Feeling safer under Microsoft's cloud patent shield? Don't
Fine words, yes, but you're no better protected
Comment Microsoft’s president and chief legal officer, Brad Smith, recently announced a new deal called the Microsoft Azure IP Advantage Program. It is touted as “the industry’s most comprehensive protection against intellectual property (IP) risks”.
It will be available for users of Azure cloud offerings. The protection is intended to “help foster a community that values and protects innovation and investments in the cloud... without worrying about lawsuits”, especially from non-practising entities (aka patent trolls) and the frivolous patent lawsuits they are infamous for.
Microsoft has been at the forefront of cloud providers in developing and marketing legal strategies to help protect customers against legal risks associated with cloud-based solutions. For example, it recently successfully challenged the validity of a US warrant requiring it to turn over customer data hosted by a Microsoft affiliate in Ireland in Microsoft Corporation v USA (2nd.Cir. Jul. 14, 2016). See summary here.
Others tried unsuccessfully to follow suit. Recently, Google lost a challenge to the extra-territorial aspects of a US warrant in a case in which a District Court judge refused to follow the decision in the Microsoft case. Facebook also lost a challenge to set aside bulk warrants issued for customer data and is waiting to see if a New York appellant court will reverse that decision.
The fights over protection for customer privacy is one example showing that legal maneuvers taken by cloud providers to overcome legal and regulatory risks associated with cloud computing have only been partly successful to date.
Will Microsoft’s Azure IP Advantage program convince prospective customers that they are safe from patent risks if they decide to move to Azure? A close look at the program leaves one with many questions about its efficacy.
Microsoft says it will include three benefits. Let’s examine each.
1) Our best-in-industry intellectual property protection with uncapped indemnification coverage will now also cover any open source technology that powers Microsoft Azure services, such as Hadoop used for Azure HD Insight.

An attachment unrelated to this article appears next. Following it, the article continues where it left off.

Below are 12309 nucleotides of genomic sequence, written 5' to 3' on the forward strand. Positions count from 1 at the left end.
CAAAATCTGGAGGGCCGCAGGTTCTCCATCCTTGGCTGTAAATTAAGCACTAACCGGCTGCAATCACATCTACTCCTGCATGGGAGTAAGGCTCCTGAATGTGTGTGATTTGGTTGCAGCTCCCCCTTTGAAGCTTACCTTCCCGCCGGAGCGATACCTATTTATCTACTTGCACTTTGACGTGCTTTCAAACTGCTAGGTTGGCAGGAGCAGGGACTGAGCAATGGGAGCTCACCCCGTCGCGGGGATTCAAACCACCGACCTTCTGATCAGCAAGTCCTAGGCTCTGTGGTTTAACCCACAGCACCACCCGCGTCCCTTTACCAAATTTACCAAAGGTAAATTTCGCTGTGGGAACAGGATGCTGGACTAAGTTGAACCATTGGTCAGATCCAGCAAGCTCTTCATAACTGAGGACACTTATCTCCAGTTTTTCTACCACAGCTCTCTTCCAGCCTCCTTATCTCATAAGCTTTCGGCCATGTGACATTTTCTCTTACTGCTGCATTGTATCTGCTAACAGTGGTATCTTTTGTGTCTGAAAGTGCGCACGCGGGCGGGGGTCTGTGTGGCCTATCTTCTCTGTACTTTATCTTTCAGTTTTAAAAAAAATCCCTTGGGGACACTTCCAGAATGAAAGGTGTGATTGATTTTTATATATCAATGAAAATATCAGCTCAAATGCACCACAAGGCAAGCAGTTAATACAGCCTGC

The standard Microsoft Online Subscription Agreement for Azure (last updated September 2016) provides a partial indemnity against certain intellectual property claims. The scope of the indemnity, however, leaves customers exposed to significant patent risks. The coverage has a complete exclusion for the most likely claims, namely, a combination claim that includes the use of Azure with any customer data, or the customer’s or a third-party application. In other words, if the customer is sued just for using Azure, it has protection. But if it is sued because it has used Azure to innovate in the cloud or for using Azure with customer or third-party apps or data, there is no protection.
Further, if there is a claim, Microsoft will seek to obtain the right for the customer to keep using the product, or modify or replace it with a functional equivalent. However, if these options are not commercially reasonable, Microsoft can terminate the customer’s right to use the product. While this situation may be remote, if Microsoft exercised this right it could adversely impact customers.
Microsoft also agrees to defend customers against claims and to pay the amount of any resulting adverse final judgment or settlement. But Microsoft does not cover customers against their own losses in the event of an IP claim and customers must agree to waive any rights to sue Microsoft for them.
These gaps and limits of coverage are not a criticism of Microsoft. There are many IT suppliers including licensors of software, providers of SAAS services, and other cloud providers that have even worse standard terms. Customers with leverage who are willing to take the time to negotiate these terms can usually do better.
The second benefit is described as follows:
2) We will make 10,000 Microsoft patents available to customers that use Azure services for the sole purpose of enabling them to better defend themselves against patent lawsuits against their services that run on top of Azure. These patents are broadly representative of Microsoft’s overall patent portfolio and are the result of years of cutting-edge innovation by our best engineers around the world.
Patents only provide exclusive rights that can be asserted against third parties. They thus provide no legal defense whatsoever to any suits against Azure customers.
Since Microsoft could not reasonably be expected to promote a “benefit” with no value whatsoever, its offer might be construed as an undertaking to enable its customers to assert Microsoft’s patents against third parties and to thereby create a deterrent against third-party patent claims. The patents Microsoft says it will make available are those that could help customers with “patent lawsuits against their services that run on top of Azure”. This benefit therefore appears to be an attempt to fill a gap in Microsoft’s patent indemnity, which, as noted above, doesn’t cover such claims.